<span class="mw-page-title-main">Koch's postulates</span> Four criteria showing a causal relationship between a causative microbe and a disease

Koch's postulates are four criteria designed to establish a causal relationship between a microbe and a disease. The postulates were formulated by Robert Koch and Friedrich Loeffler in 1884, based on earlier concepts described by Jakob Henle, and refined and published by Koch in 1890. Koch applied the postulates to describe the etiology of cholera and tuberculosis, both of which are now ascribed to bacteria. The postulates have been controversially generalized to other diseases. More modern concepts in microbial pathogenesis cannot be examined using Koch's postulates, including viruses and asymptomatic carriers. They have largely been supplanted by other criteria such as the Bradford Hill criteria for infectious disease causality in modern public health, and Falkow's criteria for microbial pathogenesis.

<span class="mw-page-title-main">Martinus Beijerinck</span> Dutch microbiologist

Martinus Willem Beijerinck was a Dutch microbiologist and botanist who was one of the founders of virology and environmental microbiology. He is credited with the discovery of viruses, which he called "contagium vivum fluidum".

<span class="mw-page-title-main">Germ theory of disease</span> Prevailing theory about diseases

The germ theory of disease is the currently accepted scientific theory for many diseases. It states that microorganisms known as pathogens or "germs" can lead to disease. These small organisms, too small to be seen without magnification, invade humans, other animals, and other living hosts. Their growth and reproduction within their hosts can cause disease. "Germ" refers to not just a bacterium but to any type of microorganism, such as protists or fungi, or even non-living pathogens that can cause disease, such as viruses, prions, or viroids. Diseases caused by pathogens are called infectious diseases. Even when a pathogen is the principal cause of a disease, environmental and hereditary factors often influence the severity of the disease, and whether a potential host individual becomes infected when exposed to the pathogen. Pathogens are disease-carrying agents that can pass from one individual to another, both in humans and animals. Infectious diseases are caused by biological agents such as pathogenic microorganisms as well as parasites.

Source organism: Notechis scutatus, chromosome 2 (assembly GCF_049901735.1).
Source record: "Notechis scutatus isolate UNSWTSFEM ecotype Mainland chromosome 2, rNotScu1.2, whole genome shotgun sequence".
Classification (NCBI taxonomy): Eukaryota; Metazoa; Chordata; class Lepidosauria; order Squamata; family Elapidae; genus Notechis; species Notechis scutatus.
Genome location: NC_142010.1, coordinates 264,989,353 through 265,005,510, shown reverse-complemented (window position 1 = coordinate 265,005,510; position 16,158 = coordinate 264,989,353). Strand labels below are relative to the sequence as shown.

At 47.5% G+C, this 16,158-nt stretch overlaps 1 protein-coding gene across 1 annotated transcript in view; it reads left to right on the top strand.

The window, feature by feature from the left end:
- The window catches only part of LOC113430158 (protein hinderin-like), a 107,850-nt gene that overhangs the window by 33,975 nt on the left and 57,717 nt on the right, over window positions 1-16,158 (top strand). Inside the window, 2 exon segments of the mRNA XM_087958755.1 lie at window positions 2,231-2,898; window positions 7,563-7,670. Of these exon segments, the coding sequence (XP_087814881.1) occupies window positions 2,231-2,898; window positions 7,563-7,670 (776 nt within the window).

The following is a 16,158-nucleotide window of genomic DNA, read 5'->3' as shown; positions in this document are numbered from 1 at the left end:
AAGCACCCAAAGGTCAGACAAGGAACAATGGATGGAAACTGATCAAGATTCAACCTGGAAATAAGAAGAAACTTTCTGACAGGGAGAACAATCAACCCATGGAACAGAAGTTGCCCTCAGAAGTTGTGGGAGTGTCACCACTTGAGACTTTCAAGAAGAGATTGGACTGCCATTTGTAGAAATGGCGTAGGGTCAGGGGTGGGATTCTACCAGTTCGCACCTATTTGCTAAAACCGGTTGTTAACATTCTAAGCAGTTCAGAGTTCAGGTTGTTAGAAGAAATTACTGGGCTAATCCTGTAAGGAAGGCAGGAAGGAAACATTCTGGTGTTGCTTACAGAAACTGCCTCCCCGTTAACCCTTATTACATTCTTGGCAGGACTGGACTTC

<span class="mw-page-title-main">Microbial ecology</span> Study of the relationship of microorganisms with their environment

Microbial ecology is the ecology of microorganisms: their relationship with one another and with their environment. It concerns the three major domains of life—Eukaryota, Archaea, and Bacteria—as well as viruses.

<span class="mw-page-title-main">Lactic acid bacteria</span> Order of bacteria

Lactobacillales are an order of gram-positive, low-GC, acid-tolerant, generally nonsporulating, nonrespiring, either rod-shaped (bacilli) or spherical (cocci) bacteria that share common metabolic and physiological characteristics. These bacteria, usually found in decomposing plants and milk products, produce lactic acid as the major metabolic end product of carbohydrate fermentation, giving them the common name lactic acid bacteria (LAB).

<span class="mw-page-title-main">Food microbiology</span> Study of the microorganisms that inhibit, create, or contaminate food

Food microbiology is the study of the microorganisms that inhabit, create, or contaminate food. This includes the study of microorganisms causing food spoilage; pathogens that may cause disease ; microbes used to produce fermented foods such as cheese, yogurt, bread, beer, and wine; and microbes with other useful roles, such as producing probiotics.

<span class="mw-page-title-main">Medical microbiology</span> Branch of medical science

Medical microbiology, the large subset of microbiology that is applied to medicine, is a branch of medical science concerned with the prevention, diagnosis and treatment of infectious diseases. In addition, this field of science studies various clinical applications of microbes for the improvement of health. There are four kinds of microorganisms that cause infectious disease: bacteria, fungi, parasites and viruses, and one type of infectious protein called prion.

Microbial biodegradation is the use of bioremediation and biotransformation methods to harness the naturally occurring ability of microbial xenobiotic metabolism to degrade, transform or accumulate environmental pollutants, including hydrocarbons, polychlorinated biphenyls (PCBs), polyaromatic hydrocarbons (PAHs), heterocyclic compounds, pharmaceutical substances, radionuclides and metals.

<span class="mw-page-title-main">Extracellular polymeric substance</span> Gluey polymers secreted by microorganisms to form biofilms